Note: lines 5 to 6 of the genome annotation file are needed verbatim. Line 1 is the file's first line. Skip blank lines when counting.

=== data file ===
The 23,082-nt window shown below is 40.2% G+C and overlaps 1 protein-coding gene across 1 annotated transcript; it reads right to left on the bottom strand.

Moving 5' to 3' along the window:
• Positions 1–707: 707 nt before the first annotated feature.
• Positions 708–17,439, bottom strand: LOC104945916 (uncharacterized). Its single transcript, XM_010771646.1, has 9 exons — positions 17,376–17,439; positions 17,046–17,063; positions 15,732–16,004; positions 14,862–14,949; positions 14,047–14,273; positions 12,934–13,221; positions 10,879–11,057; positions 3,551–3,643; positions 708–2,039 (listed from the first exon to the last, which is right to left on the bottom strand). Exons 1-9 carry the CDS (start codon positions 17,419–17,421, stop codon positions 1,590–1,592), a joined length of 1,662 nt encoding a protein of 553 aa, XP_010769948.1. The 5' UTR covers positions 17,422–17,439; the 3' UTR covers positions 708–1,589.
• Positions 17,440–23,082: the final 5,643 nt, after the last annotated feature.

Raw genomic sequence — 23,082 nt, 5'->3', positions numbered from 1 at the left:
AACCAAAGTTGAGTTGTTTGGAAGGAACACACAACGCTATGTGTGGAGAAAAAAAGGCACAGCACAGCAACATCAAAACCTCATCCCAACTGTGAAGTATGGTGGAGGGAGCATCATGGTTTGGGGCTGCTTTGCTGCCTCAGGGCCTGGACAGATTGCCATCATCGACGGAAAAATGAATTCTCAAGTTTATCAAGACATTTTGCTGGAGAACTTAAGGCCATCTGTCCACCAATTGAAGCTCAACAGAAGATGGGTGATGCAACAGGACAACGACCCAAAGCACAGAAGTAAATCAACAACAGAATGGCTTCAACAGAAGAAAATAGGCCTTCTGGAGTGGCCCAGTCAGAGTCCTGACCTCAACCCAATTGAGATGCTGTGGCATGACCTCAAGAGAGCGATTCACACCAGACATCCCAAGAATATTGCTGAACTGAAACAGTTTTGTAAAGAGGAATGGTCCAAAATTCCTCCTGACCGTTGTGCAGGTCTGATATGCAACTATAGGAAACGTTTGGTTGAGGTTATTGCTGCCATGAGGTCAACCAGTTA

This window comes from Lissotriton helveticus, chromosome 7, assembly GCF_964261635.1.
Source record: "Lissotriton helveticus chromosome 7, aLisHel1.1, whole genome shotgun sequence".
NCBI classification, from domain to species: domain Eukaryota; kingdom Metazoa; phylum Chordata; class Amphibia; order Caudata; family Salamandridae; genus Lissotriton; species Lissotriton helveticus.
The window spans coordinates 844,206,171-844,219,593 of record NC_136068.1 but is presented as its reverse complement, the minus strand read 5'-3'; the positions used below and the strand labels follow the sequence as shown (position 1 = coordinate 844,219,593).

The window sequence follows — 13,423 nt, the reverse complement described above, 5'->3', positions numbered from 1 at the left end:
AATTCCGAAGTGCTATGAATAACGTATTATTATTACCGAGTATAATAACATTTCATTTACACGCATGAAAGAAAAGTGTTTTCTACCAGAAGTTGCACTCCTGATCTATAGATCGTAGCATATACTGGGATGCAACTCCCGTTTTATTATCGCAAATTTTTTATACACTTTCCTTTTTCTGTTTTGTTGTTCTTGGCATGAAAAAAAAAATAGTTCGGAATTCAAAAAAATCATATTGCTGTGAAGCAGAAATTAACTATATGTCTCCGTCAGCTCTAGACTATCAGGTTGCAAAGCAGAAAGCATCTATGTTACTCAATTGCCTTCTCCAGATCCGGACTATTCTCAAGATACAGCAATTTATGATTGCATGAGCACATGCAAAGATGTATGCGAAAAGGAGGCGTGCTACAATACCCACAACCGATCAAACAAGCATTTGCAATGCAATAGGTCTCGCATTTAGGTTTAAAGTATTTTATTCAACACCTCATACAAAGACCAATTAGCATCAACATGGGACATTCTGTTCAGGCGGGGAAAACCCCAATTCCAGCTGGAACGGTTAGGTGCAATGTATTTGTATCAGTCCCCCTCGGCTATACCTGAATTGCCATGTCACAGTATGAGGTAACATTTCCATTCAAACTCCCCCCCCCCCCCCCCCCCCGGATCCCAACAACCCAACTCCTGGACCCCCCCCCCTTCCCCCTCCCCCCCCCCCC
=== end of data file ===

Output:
• Positions 17,440–23,082: the final 5,643 nt, after the last annotated feature.

Raw genomic sequence — 23,082 nt, 5'->3', positions numbered from 1 at the left: